Pledges for games on Kickstarter are significantly on the decline with the amount of capital being poured into these projects expected to be less than half of what it was in 2013.
This new data comes from an analysis by consultancy firm ICO Partners.
Based on data from the first half of the year - extrapolated to estimate its remaining half - ICO estimated that we'll see $27,023,480 poured into gaming projects this year. That sounds all well and good, but is rather lackluster compared to 2013's record of $57,934,417.
There's a few reasons for this. One is high profile flops likes Yogventures and Clang, while last year saw a number of known brands and developers flooding the crowdfunding site. We had Torment, Mighty Number 9, Elite: Dangerous, Camelot Unchained, Dreamfall, and Richard Garriott's Shroud of the Avatar all raking in dough from longtime fans.
As such, last year there were 21 games that raised over a half million dollars. Comparatively, this year we've had three games breach that barrier: Amplitude HD, Unsung Story, and Kingdom Come: Deliverance.
Furthermore, we've seen a roughly 20 per cent drop in successful gaming projects on the crowdfunding site. Last year we saw 446 successfully funded games on Kickstarter, while this year we're expected to only see around 350.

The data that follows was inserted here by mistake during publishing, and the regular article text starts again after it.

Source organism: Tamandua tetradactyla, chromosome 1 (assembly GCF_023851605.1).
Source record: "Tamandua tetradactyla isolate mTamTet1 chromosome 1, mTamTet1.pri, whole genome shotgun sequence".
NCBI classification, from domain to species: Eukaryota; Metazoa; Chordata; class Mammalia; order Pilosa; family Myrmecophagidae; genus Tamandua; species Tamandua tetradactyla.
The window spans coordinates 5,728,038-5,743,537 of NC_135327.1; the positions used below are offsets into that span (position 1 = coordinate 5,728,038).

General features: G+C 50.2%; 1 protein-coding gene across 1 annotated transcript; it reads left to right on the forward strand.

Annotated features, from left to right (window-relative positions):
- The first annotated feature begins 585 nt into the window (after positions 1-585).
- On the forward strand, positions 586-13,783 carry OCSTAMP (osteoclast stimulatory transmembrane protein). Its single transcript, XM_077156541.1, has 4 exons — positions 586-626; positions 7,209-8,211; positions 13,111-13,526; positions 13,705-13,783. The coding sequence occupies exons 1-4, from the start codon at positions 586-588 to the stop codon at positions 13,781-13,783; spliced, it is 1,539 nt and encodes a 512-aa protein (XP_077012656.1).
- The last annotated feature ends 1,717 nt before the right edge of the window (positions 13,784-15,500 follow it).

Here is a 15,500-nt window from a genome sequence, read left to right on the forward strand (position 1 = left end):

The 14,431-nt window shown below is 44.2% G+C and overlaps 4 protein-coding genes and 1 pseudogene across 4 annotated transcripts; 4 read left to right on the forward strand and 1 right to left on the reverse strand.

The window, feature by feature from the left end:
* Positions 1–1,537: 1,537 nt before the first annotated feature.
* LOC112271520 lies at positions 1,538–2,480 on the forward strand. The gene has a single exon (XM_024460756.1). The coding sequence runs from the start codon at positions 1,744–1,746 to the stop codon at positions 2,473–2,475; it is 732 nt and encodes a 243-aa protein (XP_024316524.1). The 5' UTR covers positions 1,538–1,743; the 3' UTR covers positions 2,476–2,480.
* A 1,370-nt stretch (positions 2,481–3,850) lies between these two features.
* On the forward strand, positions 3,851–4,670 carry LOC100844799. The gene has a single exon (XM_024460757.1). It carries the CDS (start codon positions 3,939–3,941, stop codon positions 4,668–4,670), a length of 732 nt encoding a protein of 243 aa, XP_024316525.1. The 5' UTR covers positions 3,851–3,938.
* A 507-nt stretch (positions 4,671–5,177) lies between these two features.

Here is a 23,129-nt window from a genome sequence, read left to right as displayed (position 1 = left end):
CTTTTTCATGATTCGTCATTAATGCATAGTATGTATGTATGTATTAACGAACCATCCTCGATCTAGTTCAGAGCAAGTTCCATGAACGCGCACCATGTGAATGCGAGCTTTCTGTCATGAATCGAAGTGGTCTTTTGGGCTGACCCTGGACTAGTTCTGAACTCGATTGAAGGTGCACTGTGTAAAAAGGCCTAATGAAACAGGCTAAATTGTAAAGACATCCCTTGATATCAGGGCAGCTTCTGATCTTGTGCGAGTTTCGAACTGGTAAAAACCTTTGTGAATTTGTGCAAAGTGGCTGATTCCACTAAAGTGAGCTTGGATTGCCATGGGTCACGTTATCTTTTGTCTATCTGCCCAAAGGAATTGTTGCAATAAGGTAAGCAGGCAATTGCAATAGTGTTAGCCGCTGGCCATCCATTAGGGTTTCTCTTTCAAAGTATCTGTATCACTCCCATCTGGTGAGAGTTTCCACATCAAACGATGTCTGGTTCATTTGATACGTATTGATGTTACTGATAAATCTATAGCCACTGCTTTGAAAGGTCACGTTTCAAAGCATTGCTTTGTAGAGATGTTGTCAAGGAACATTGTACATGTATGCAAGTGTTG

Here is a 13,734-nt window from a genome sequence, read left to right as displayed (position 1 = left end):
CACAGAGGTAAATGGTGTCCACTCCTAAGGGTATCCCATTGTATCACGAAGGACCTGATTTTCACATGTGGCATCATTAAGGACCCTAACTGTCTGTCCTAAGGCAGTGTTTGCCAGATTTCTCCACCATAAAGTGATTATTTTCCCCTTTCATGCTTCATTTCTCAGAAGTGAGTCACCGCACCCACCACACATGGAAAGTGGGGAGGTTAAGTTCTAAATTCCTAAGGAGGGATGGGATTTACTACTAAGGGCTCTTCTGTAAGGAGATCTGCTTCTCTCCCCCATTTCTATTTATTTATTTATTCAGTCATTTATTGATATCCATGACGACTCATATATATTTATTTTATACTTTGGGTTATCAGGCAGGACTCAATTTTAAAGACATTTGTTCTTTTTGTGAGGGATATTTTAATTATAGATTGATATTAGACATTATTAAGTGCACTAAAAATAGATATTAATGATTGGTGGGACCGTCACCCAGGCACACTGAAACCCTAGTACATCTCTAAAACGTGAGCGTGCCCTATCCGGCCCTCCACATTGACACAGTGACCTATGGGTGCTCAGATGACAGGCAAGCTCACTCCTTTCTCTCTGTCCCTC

ICO analyst Thomas Bidaux suspects that Steam Early Access may be Kickstarter's biggest competitor these days and that could explain its decline in gaming-related funds. "The vast majority of the Kickstarter video game projects are PC-based and when you consider the amount of work required to get a project funded on Kickstarter, compare it to the relative ease to go to Early Access in comparison, and add to that the fact that on Early Access the funding doesn't stop after one month, I suspect a lot of Early Access successes skipped the crowd funding phase to go directly to alpha funding," he noted.
"I cannot fault them - Early Access is a great opportunity for developers as well. Not entirely incompatible with a crowd funding campaign, it can still prevail because the amount required is not as important."